Are auditors obliged to be honest? New research shows they’re unlikely to bite the hand that feeds.
Nonsense criticism. Good on Tony Abbott for dismissing as nonsense the criticism of him claiming normal travel expenses for taking part in sporting events. What’s the difference in appearing at a sporting event and any other? Appearing at events is what politicians do and what they should do. A pity that other politicians don’t follow his example of practicing a healthy life style rather than just preaching about it.
Exceptions to the rule. So it looks like the United States is going to join the International Monetary Fund in having a woman running one of the world’s most important financial institutions. But Janet Yellen, President Barack Obama’s choice to head the US Federal Reserve, and Christine Lagarde at the IMF, are very much exceptions in the still very male dominated economics profession. According to the Committee on the Status of Women in the Economics Profession, about 35% of candidates for an economics doctorate are women. But at each stage of the profession — from assistant professor to tenured full professor — fewer women are represented, with fewer than 15% of women holding the rank of professor.
Getting kind of scary. That Washington Post Daily Default Dashboard moved into scary territory on Tuesday.
With share prices haven risen slightly over night the Wednesday version should show little change.
Not biting the hand that feeds you. “Truth-telling by Third-party Auditors and the Response of Polluting Firms: Experimental Evidence from India”, an article soon to be published in the Quarterly Journal of Economics, should make financial regulators everywhere think again about the whole business of auditing companies. A preview of the article explains how major companies typically pay auditors to examine their books under the so-called “third-party” audit system. The authors of this study set out to examine the extent, when an auditing firm’s revenues come directly from its clients, the auditors have an incentive not to deliver bad news to them.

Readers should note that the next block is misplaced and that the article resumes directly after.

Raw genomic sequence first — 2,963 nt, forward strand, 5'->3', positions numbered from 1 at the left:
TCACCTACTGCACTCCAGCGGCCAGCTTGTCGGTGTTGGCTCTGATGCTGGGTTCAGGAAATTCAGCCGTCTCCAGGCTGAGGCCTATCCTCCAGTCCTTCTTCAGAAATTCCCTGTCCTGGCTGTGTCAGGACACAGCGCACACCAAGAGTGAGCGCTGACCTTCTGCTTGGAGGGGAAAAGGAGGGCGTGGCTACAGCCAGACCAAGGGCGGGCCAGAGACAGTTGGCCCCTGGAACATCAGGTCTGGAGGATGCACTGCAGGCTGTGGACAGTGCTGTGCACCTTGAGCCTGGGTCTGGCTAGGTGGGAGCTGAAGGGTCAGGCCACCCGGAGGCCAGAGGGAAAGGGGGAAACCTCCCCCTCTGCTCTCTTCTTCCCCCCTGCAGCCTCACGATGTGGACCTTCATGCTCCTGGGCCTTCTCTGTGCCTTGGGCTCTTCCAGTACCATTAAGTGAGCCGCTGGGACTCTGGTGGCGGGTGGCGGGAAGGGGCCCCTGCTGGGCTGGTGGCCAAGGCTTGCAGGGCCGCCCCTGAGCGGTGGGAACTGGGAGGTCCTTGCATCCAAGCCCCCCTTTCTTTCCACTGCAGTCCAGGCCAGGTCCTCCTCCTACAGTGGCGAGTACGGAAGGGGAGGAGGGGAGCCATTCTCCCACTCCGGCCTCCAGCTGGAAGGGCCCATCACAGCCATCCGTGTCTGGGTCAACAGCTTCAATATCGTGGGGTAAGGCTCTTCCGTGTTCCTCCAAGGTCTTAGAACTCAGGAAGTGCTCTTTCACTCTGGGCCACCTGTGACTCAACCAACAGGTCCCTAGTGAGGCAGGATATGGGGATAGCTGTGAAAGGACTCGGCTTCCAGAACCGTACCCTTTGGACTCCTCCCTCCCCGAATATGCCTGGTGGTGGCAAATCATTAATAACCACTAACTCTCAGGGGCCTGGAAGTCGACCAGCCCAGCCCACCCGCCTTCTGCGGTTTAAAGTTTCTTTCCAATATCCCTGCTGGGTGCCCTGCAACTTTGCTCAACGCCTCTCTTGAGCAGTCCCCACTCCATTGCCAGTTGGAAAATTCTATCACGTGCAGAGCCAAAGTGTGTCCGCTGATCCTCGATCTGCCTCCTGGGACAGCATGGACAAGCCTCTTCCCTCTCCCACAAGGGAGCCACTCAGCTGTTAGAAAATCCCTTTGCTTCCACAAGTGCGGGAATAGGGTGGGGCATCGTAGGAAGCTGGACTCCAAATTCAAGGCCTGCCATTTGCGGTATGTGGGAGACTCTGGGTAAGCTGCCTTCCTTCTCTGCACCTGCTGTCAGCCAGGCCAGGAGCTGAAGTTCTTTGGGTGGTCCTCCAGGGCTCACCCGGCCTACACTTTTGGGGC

In an experiment involving roughly 500 industrial plants in the state of Gujarat, in western India, the Massachusetts Institute of Technology and the Gujarat Pollution Control Board changed the auditing system by randomly assigning auditors to plants, paying auditors from central funds, double-checking their work, and rewarding the auditors for accuracy. The change produced dramatically different outcomes — reducing pollution, and more generally calling into question the whole practice of letting firms pay the auditors who scrutinize them. Among other things, the project revealed that 59% of the plants were actually violating India’s laws on particulate emissions, but only 7% of the plants were cited for this offense when standard audits were used.
The experiment involved 473 industrial plants in two parts of Gujarat, which has a large manufacturing industry. Since 1996 the GPCB has used the third-party audit system, in which auditors check air and water pollution levels three times annually, then submit a yearly report to the GPCB.
To conduct the study, 233 of the plants tried a new arrangement: Instead of auditors being hired by the companies running the power plants, the GPCB randomly assigned them to plants in this group. The auditors were paid fixed fees from a pool of money; 20% of their audits were randomly chosen for re-examination. Finally, the auditors received incentive payments for accurate reports.
In comparing the 233 plants using the new method with the 240 using the standard practice, the researchers uncovered that almost 75% of traditional audits reported particulate-matter emissions just below the legal limit; using the randomized method, only 19% of plants fell in that narrow band.
All told, across several different air- and water-pollution measures, inaccurate reports of plants complying with the law dropped by about 80% when the randomized method was employed. …
Some scholars of finance say the study deserves wide dissemination.
“This is a wonderful paper,” says Andrew Metrick, a professor and deputy dean at the Yale School of Management. “It is a very strong piece of evidence that, in the context they studied, random assignment produces unbiased results. And I think it’s broadly applicable.”
Indeed, Metrick says he may make the paper required reading in a new program Yale established this year that provides research and training for financial regulators from around the world.
News and views noted along the way.
Women rarely commit murder, but forensic psychiatrist Sigrun Rossmanith has treated many female killers. She tells Spiegel Online that women’s dark side is underestimated.